Although his deeds were largely unrecognized in his own country when he died in 1986, Sugihara's story has recently become well known largely through the reminiscences of his wife, Yukiko, who has described how she and her husband fought against their own Foreign Ministry to help those in need.
During a frantic 29-day period, she says the two of them hand-wrote 2,139 of the "visas for life" at no charge. According to some of those they helped, the couple continued writing visas and throwing them from their train even as they were evacuating the city before a Soviet offensive. "They were human beings and they needed help," Sugihara said afterward.
His initiative helped to save about 10,000 people, but when Sugihara, a Christian, finally returned to Tokyo in 1947, his resignation was demanded.
"They told him to quit and they cut his pension," said Yukiko Sugihara, who blames Japan's foreign office for her husband's death in 1986. "In my view, they killed him, because from then on he was forced to work himself to death trying to make a living."
Mr. Levine, however, paints a more complex picture in his book, which received positive reviews in 1996 when was it first published in the US, under the title "In Search of Sugihara."
The scholar says that - far from being a heroic individual who put his conscience before his country - the diplomat was a spy who issued the visas on government orders to curry favor with the powerful Jewish community in the US when many in Japan were still trying to avoid war.
Levine's book also questions Sugihara's squeaky-clean image with anecdotes about him visiting a "soapland" brothel and using his impressive alcohol tolerance to win over Russian commissars.
Perhaps most shocking to the Sugihara family, the author also uncovered a Russian woman who married and divorced the diplomat in his youth - a subject Yukiko either knew nothing about or chose not to mention.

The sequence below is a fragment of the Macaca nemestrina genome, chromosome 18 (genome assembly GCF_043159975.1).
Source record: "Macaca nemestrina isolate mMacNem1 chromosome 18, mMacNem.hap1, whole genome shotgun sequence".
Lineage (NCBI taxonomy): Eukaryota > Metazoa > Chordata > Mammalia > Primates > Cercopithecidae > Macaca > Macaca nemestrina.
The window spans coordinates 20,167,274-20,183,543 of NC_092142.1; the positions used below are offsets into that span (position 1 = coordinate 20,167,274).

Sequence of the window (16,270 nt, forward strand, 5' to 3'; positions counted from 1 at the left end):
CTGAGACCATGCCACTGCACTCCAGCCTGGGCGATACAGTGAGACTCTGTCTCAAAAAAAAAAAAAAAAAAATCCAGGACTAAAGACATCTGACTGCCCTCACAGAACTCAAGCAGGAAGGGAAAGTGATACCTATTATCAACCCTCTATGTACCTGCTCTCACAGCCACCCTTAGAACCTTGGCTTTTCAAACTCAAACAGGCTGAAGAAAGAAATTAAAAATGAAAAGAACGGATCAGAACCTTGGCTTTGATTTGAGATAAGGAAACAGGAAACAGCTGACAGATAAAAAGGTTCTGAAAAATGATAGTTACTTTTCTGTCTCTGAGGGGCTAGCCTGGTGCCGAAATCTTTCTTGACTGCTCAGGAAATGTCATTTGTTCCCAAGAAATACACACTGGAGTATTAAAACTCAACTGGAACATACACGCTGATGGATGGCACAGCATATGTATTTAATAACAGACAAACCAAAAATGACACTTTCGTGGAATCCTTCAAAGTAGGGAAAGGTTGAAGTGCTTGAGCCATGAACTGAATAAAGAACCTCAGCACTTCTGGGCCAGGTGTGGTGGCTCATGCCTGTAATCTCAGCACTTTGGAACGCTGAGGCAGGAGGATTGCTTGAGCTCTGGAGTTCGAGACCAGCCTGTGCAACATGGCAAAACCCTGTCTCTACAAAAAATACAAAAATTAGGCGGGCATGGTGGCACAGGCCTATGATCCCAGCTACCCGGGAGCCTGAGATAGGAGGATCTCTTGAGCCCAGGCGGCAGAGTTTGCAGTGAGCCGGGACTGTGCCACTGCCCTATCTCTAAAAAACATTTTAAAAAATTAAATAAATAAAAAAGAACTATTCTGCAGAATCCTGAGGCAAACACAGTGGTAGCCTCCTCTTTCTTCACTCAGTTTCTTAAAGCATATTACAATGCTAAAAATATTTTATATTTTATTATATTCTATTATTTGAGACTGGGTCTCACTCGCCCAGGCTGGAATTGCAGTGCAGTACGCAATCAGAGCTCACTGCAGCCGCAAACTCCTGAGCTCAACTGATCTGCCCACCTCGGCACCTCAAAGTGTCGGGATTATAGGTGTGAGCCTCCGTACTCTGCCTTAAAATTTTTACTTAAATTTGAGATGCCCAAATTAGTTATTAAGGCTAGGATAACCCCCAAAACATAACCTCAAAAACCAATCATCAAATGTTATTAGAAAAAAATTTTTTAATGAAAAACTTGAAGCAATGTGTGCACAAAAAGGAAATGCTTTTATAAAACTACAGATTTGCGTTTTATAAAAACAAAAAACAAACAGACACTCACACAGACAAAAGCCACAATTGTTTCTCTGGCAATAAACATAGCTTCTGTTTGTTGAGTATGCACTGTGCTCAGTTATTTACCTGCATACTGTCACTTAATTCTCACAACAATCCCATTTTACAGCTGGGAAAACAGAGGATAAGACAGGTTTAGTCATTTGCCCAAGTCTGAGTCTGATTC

"My mother became ill after reading this book," said Michi Sugihara, the daughter of Chiune and Yukiko. "It is full of mistakes and exaggerations, distorts the image of my father, and damages our family's reputation."
The Sugihara family say the style of writing creates an impression of Chiune as a larger-than-life, almost American figure, rather than the low-key Japanese man they claim he was.
They also say Levine never interviewed Yukiko Sugihara, as he claims in his book, and that Chiune's first wife, Klaudia, was already dead when the author said he had talked to her in an Australian nursing home.
Levine says the lawsuit, which comes four years after the Japanese translation of his book was published, may be motivated by a desire to discredit him because of the film rights.
"The charges against me are absurd and frivolous," says Levine. "In the United States, this would be laughed out of court. My intention as a scholar is to tell the truth about Sugihara, to put him in the class of Gandhi and other great heroes. Whoever made the accusations is not a historian and probably cannot understand English."